Let us examine this unfolding new environment: the new generation of the globe equipped with new outlets of technologies is exposed to millions of choices in the sea of web. They can freely select their menus from the vast global resources, and their appetites cannot be fixed. So too are the global availabilities of resources from the producers’ point of view. The sensational surge of K-pop is another product of phenomenal application of interface and interfusion, making “Certificate of Origin Criteria” difficult.
As universal sources come into play in making Apple iPhones or Samsung products, Korean entertainment producers are smart enough to know how to blend ingredients for universal attraction. Best and innovative choreographers, song writers, and skilled musicians from the U.S., Europe and other parts of the world join the production, highlighting the talents and beauties of artists. Even some artists are recruited from the U.S., China, Thailand and elsewhere.
And, within a single song, the singers easily switch from using Korean and English — back and forth, even in mid-sentence — so that English speaking listeners, too, quickly share the same feelings. K-pop artists are extraordinarily good at presenting a mix of music and exhilarating dance in multiple languages wherever they go; thus, inviting fans to get excited and react.
Yes, we should admit that the appetites of the new generations across the globe are transient, unreliable and even capricious. But, what is truer is that they are more ready to interface with each other. Therefore, pop culture is speedily eroding boundaries of nations, as any multinational companies do.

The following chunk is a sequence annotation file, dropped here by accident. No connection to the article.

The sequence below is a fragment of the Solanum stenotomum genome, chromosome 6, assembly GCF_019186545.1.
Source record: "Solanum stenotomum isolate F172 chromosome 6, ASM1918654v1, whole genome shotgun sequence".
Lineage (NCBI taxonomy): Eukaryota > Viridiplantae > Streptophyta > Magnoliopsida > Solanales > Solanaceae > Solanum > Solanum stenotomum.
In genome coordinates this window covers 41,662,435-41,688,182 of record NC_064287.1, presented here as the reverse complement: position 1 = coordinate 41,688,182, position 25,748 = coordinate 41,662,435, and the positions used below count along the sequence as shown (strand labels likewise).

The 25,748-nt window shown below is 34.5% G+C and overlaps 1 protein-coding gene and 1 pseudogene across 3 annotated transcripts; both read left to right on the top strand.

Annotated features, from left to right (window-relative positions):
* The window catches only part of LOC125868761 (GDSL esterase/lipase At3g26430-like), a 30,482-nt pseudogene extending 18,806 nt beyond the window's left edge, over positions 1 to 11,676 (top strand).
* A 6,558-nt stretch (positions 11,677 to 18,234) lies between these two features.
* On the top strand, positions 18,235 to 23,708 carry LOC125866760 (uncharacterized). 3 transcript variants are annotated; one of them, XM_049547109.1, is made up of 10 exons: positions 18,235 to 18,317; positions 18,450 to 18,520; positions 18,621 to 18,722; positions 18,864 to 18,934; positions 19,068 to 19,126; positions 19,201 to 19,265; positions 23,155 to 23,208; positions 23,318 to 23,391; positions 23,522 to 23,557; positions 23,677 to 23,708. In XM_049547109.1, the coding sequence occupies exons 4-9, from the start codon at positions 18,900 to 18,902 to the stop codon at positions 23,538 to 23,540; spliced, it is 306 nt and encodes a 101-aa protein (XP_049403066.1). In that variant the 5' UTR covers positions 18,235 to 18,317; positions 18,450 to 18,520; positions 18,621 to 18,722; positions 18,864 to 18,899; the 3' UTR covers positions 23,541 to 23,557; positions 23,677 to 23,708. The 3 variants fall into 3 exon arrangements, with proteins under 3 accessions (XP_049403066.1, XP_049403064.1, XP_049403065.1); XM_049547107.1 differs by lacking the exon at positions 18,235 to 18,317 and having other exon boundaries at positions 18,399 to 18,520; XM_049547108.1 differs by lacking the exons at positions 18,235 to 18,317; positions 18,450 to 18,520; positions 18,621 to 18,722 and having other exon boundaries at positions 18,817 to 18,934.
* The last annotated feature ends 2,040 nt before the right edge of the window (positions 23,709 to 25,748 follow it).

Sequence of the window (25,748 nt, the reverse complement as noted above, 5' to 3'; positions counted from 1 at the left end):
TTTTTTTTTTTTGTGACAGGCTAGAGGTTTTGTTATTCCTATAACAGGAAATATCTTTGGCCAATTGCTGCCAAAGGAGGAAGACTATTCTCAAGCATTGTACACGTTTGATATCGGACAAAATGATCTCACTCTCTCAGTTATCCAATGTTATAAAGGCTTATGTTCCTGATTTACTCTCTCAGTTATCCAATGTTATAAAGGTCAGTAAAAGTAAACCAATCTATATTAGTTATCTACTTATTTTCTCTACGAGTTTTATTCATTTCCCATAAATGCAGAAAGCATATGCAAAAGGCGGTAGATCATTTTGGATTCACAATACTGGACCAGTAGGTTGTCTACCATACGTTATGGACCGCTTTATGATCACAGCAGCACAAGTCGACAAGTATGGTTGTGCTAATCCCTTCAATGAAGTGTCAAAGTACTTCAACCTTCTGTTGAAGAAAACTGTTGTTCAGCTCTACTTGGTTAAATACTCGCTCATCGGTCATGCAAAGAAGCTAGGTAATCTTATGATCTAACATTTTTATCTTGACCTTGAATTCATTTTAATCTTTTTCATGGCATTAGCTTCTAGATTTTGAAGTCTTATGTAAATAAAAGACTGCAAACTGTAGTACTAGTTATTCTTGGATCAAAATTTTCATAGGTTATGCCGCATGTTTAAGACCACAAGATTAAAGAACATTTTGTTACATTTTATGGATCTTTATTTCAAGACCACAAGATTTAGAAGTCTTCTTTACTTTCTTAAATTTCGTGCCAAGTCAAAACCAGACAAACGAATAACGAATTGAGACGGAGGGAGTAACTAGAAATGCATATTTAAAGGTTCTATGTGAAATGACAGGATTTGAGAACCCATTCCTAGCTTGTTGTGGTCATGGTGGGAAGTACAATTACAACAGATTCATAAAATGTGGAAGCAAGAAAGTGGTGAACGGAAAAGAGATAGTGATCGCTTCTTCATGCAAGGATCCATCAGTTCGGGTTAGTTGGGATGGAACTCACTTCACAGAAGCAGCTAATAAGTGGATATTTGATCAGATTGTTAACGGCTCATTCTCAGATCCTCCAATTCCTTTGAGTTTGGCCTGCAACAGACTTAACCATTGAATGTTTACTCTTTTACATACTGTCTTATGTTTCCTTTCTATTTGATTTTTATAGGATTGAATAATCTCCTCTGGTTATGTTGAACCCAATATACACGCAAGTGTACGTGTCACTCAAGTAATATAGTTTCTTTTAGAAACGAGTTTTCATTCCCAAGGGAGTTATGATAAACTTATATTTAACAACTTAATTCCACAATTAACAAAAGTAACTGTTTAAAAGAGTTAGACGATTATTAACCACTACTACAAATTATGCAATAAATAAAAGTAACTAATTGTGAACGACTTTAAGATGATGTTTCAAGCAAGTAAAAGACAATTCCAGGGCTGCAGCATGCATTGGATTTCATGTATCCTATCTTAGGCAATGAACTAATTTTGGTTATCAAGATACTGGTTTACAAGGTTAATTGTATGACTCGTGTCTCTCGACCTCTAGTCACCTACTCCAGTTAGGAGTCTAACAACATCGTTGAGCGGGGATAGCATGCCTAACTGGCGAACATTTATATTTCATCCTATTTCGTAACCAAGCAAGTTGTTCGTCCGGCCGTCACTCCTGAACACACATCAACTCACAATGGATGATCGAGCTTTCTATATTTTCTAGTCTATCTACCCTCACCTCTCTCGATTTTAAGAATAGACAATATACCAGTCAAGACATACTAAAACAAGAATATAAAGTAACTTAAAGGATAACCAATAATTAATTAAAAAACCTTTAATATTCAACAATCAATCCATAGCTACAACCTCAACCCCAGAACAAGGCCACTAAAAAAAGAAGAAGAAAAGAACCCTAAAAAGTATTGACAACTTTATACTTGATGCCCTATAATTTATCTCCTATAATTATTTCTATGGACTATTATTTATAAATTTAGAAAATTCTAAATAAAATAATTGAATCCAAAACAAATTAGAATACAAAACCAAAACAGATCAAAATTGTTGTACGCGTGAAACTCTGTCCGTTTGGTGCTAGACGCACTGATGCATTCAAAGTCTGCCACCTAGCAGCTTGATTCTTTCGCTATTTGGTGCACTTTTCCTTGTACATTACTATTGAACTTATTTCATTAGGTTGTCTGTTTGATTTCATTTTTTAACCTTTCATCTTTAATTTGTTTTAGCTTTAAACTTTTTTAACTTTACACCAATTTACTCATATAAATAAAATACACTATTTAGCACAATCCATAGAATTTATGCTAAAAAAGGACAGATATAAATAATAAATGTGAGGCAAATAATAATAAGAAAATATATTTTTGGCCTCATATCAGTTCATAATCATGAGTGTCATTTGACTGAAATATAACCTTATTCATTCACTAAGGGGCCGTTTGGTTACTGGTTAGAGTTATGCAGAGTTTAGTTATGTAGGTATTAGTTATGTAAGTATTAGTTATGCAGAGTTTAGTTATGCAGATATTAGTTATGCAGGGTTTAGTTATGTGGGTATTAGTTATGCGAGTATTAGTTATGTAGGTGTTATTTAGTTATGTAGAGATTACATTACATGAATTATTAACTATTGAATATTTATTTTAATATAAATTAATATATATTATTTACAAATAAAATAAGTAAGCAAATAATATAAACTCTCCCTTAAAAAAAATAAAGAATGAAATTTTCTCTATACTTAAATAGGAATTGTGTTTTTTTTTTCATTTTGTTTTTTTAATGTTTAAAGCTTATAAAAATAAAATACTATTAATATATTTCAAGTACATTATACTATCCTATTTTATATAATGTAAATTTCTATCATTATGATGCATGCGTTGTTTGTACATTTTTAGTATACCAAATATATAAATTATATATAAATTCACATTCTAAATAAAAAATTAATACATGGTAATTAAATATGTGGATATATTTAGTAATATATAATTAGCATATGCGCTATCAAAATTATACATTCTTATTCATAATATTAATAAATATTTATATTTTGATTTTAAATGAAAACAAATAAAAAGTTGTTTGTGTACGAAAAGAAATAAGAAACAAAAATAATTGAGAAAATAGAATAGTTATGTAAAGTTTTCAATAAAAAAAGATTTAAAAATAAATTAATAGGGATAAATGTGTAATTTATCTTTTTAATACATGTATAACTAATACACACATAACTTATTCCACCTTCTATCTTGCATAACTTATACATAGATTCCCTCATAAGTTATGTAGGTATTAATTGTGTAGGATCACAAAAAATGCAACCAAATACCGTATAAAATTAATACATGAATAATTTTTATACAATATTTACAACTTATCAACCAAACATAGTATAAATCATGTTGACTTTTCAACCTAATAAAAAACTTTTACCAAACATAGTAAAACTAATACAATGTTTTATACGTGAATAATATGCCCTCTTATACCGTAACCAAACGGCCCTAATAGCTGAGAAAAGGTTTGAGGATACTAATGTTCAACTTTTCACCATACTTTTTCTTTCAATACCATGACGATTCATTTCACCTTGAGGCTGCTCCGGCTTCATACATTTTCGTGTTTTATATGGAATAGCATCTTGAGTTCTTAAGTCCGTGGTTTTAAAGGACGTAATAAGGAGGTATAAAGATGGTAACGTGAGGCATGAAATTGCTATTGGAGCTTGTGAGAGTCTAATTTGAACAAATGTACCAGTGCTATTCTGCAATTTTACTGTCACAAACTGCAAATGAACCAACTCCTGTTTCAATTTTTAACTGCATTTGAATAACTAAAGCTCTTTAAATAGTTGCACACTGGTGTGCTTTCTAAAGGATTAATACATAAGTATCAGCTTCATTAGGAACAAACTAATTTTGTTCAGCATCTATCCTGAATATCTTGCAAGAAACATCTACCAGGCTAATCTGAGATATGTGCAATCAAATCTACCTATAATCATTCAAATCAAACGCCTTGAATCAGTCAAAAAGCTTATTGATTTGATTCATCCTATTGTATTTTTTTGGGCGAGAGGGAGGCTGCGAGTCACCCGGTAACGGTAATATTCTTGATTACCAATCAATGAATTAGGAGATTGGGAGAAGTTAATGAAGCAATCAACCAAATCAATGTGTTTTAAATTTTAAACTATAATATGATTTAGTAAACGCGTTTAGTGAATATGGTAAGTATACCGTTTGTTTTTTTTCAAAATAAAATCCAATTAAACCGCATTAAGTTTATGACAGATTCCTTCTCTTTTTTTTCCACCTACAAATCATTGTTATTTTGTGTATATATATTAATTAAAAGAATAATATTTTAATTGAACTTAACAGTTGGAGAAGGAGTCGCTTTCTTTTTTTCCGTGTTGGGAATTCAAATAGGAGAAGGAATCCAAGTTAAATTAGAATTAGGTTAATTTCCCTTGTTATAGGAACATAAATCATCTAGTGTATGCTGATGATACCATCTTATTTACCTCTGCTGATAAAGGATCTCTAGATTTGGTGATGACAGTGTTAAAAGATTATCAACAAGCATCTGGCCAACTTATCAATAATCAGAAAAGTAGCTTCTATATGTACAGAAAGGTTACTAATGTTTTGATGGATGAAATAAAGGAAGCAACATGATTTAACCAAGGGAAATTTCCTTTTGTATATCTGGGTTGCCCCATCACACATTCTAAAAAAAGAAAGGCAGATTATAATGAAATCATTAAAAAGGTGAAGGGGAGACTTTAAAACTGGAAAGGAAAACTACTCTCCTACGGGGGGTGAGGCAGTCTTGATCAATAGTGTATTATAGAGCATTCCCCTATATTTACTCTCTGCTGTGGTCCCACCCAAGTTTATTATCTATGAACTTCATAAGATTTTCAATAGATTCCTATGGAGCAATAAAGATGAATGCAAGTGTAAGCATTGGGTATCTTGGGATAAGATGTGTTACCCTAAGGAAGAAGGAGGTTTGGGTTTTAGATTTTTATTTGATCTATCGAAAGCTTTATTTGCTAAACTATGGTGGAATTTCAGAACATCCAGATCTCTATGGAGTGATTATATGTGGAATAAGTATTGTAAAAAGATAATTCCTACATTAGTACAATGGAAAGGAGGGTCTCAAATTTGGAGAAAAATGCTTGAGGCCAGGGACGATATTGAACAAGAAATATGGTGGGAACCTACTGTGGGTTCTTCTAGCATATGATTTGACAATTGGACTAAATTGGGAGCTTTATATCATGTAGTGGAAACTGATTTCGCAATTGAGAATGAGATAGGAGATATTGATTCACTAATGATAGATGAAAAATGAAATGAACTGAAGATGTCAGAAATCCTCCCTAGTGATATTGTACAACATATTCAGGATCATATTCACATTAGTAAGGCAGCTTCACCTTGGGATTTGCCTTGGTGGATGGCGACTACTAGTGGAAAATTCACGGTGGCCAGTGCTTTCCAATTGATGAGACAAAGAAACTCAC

The New York Daily News on October 23, 2011, asserted that Korean pop music “has become an alternative for audiences bored with the current top-100 charts.” It further added by quoting MTV World’s general manager, Nusrat Durrani, “Look at American Pop music today — it’s great, it’s very high-quality, but there is a sameness to it. The visual vocabulary of [Korean] music is completely different…This is, wow, David Bowie in the Ziggy Stardust period — but South Korean. Why should pop music be only American-dominated?”
The newly bred pop music that Korea presents can no longer be a secret weapon, anyway; it is too well-known now. But, can anyone complain about a chef who provides a fancy-looking hybrid menu?
Written by Young-mok Kim. This article originally appeared on The Huffington Post and was republished with the author’s permission.
Since August 2010, Ambassador Young-mok Kim has been serving as the Consul General of the Republic of Korea in New York. As Consul General, Kim seeks to promote trade and investment between Korea and the United States, spearhead activities for the Korean American community, and position New York City as a spring board for the Korean Wave.
Nine-member K-pop group, Girls’ Generation made their U.S network TV debut by performing their hot single, “The Boys,” on The Late Show with David Letterman last night (Jan. 31).
One of the most watched late-night shows, The Late Show is famous for its celebrity guests, from politicians to Hollywood actors and actresses. This is a breakthrough for K-pop because this is the first time Korean singers have been invited as the musical act.